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Roberta Hill’s Poem To Be Discussed at Illinois Humanities Event

Roberta Hill’s, poet and BEI Emeritus Fellow, poem “Philadelphia Flowers” is going to be discussed by a panel as well as drawing on their experiences. The panelists will discuss it at the “Cultural Sustainability and the Pursuit of Community” Event.

In the cubbyhole entrance to Cornell and Son,
a woman in a turquoise sweater
curls up to sleep. Her right arm seeks
a cold spot in the stone to release its worry
and her legs stretch
against the middle hinge.
I want to ask her in for coffee,
to tell her go sleep in the extra bed upstairs,
but I’m a guest,
unaccustomed to this place
where homeless people drift along the square
bordering Benjamin Franklin Parkway.
From her portrait on the mantel,
Lucretia Mott asks when
will Americans see
how all forms of oppression blight
the possibilities of a people.
The passion for preserving Independence Square

“EAST ST. LOUIS – Illinois Humanities will present “Cultural Sustainability and the Pursuit of Community,” the second event in its statewide program series, The Country and the City: Common Ground in the Prairie State?, in East St. Louis on Thursday, October 25.

The panel discussion with audience participation will take place in the SIUE East St. Louis Center Building D multipurpose room, 601 James R. Thompson Boulevard in East St. Louis, on Thursday, October 25. Doors will open and free refreshments will be available at 5:30 PM. The program will begin at 6 and conclude by 8. Admission will be free of charge.

The event is part of a year-long, statewide initiative featuring text-based discussions of issues that affect both rural and urban Illinois communities, involving panelists who are well-versed in those issues from both perspectives.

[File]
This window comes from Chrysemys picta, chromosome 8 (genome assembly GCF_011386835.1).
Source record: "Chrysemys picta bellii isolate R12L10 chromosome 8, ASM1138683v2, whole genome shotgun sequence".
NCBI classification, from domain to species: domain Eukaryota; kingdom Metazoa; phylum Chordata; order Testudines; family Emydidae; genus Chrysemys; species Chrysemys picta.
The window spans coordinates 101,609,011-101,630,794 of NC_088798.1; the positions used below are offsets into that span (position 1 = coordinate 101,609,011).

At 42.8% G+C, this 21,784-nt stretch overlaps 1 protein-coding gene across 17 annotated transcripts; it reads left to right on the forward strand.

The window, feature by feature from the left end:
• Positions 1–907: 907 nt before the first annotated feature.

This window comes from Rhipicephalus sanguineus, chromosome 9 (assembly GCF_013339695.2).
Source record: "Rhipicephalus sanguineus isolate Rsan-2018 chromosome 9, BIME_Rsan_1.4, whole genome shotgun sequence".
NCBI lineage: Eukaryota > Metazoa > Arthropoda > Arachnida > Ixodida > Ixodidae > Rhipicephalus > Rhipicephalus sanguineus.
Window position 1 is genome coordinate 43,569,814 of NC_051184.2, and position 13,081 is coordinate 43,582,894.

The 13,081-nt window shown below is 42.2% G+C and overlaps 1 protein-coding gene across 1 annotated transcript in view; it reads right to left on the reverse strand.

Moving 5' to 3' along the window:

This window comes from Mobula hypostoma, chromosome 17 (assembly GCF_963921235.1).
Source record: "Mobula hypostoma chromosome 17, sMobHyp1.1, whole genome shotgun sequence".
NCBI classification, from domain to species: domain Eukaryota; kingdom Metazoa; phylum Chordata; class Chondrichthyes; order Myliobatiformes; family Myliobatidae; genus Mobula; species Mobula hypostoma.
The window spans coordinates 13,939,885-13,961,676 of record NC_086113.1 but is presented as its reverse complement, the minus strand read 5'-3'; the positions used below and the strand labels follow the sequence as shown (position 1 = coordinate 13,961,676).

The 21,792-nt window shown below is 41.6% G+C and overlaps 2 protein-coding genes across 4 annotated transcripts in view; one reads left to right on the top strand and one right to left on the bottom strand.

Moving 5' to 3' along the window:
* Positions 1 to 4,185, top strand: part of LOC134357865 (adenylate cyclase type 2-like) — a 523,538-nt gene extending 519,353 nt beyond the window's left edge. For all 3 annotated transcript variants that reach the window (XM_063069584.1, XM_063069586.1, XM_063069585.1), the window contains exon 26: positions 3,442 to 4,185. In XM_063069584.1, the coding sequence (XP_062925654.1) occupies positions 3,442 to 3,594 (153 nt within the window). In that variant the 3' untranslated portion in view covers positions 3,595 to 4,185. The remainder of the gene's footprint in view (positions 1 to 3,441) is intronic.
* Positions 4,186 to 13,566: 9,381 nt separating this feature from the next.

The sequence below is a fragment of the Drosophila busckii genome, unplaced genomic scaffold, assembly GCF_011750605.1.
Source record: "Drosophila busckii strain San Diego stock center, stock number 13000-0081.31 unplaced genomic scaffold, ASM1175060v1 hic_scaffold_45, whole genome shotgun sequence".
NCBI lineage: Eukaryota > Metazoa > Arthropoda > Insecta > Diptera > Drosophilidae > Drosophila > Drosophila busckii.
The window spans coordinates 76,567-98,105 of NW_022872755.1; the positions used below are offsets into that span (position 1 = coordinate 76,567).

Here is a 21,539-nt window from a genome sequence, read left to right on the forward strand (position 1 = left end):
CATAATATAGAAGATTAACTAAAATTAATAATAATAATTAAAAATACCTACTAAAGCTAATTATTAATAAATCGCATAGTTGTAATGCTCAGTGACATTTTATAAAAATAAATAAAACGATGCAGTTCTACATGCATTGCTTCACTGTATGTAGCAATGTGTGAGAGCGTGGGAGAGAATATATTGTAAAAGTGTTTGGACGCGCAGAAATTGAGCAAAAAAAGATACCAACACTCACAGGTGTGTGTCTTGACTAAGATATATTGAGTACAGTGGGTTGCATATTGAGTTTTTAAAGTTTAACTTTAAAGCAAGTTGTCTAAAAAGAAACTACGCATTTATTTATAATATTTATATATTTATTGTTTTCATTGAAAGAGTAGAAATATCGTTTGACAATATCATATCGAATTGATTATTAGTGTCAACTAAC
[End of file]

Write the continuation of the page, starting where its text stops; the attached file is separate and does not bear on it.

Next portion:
Three panelists representing urban communities and three representing rural communities will participate. Those representing urban communities include

  • Cindy Reed, poet and cultural commentator from East St. Louis, doctoral student in American Studies at Saint Louis University, and fellowship recipient of the Mellon Foundation’s Divided City Initiative
  • Leone Jose Bicchieri, executive director of Working Family Solidarity, labor organizer, and economic justice advocate from Chicago
  • Vincent Thomas, a Rock Island Township trustee, journalist, and retired director of the Project NOW Community Action Agency, serving Rock Island, Henry, and Mercer counties.

Panelists representing rural communities include

  • Jim Nowlan, a former state representative, syndicated columnist, political consultant, author of books on Illinois state government, and president of Stark County Communications in Toulon
  • Jane Ann Petty, co-owner of Free Press Coffee House and the William Watson Hotel in Pittsfield, both housed in historic buildings that she and her husband, Jonas Petty, renovated
  • Claudia Zabala, a teacher of sixth grade and English as a second language, Beardstown Middle School, Beardstown.

The panelists will address questions such as these:

  • How can urban and rural communities sustain their defining cultural features while also being culturally inclusive?
  • How can they maintain their cultural distinctiveness and vitality and their sense of place in the face of economic, technological, and social changes?
  • Is it possible to achieve a mutually beneficial relationship between cultural conservation and economic development, or are those two pursuits intrinsically opposed?”

For a link to the rest of the article.